George Miller believes it is unfair to criticise superhero films

George Miller believes it is unfair to criticise superhero films

George Miller believes it is unfair to criticise superhero films.

The 'Mad Max' director feels than cinema is a "broad church" and enjoys the storytelling that takes place in the Marvel Cinematic Universe.

George told Deadline: "I watch all of them. To be honest, in terms of this debate, cinema is cinema and it's a very broad church. The test, ultimately, is what it means to the audience.

"There's a great quote I saw that applies to all we do. It was from the Swahili storytellers. Each time they finished a story they would say, 'The story has been told. If it was bad, it was my fault because I am the storyteller. And if it was good, it belongs to everybody.'"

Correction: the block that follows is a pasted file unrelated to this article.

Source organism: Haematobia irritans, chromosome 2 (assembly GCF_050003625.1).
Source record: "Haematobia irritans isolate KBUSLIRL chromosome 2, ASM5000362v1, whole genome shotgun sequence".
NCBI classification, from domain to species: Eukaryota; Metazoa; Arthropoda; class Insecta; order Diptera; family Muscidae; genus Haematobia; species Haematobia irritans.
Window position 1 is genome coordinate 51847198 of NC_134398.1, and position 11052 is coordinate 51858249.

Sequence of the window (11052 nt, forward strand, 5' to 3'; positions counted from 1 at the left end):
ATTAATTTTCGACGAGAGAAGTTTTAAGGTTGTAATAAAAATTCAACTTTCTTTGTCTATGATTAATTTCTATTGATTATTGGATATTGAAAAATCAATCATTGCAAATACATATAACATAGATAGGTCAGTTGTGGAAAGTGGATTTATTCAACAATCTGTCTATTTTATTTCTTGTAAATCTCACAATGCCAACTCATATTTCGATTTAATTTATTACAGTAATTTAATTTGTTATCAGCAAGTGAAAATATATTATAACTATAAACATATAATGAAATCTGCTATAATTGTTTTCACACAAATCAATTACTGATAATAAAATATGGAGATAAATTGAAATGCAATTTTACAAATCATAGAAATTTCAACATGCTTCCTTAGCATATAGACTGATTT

George's comments come after legendary filmmaker Martin Scorsese criticised Marvel films, describing them as "not cinema" and claiming that they lack "revelation, mystery or genuine emotional danger."

'The Irishman' director wrote: "Many of the elements that define cinema as I know it are there in Marvel pictures. What's not there is revelation, mystery or genuine emotional danger. Nothing is at risk. The pictures are made to satisfy a specific set of demands, and they are designed as variations on a finite number of themes."

However, the 74-year-old filmmaker believes Scorsese is mistaken in his dismissal of the MCU.

George said: "It's a mistake and kind of hubris if a film does well at the box office to dismiss it as clever marketing or something else. There's more happening there, and it's our obligation as storytellers to really try and understand it.

"To me, it's all cinema. I don't think you can ghettoise it and say, this is cinema or that is cinema. It applies to all the arts, to literature, to performing arts, painting and music, in all its form.

It's such a broad spectrum, a wide range and to say that anyone is more significant or more important than the other, is missing the point. It's one big mosaic and each bit of work fits into it."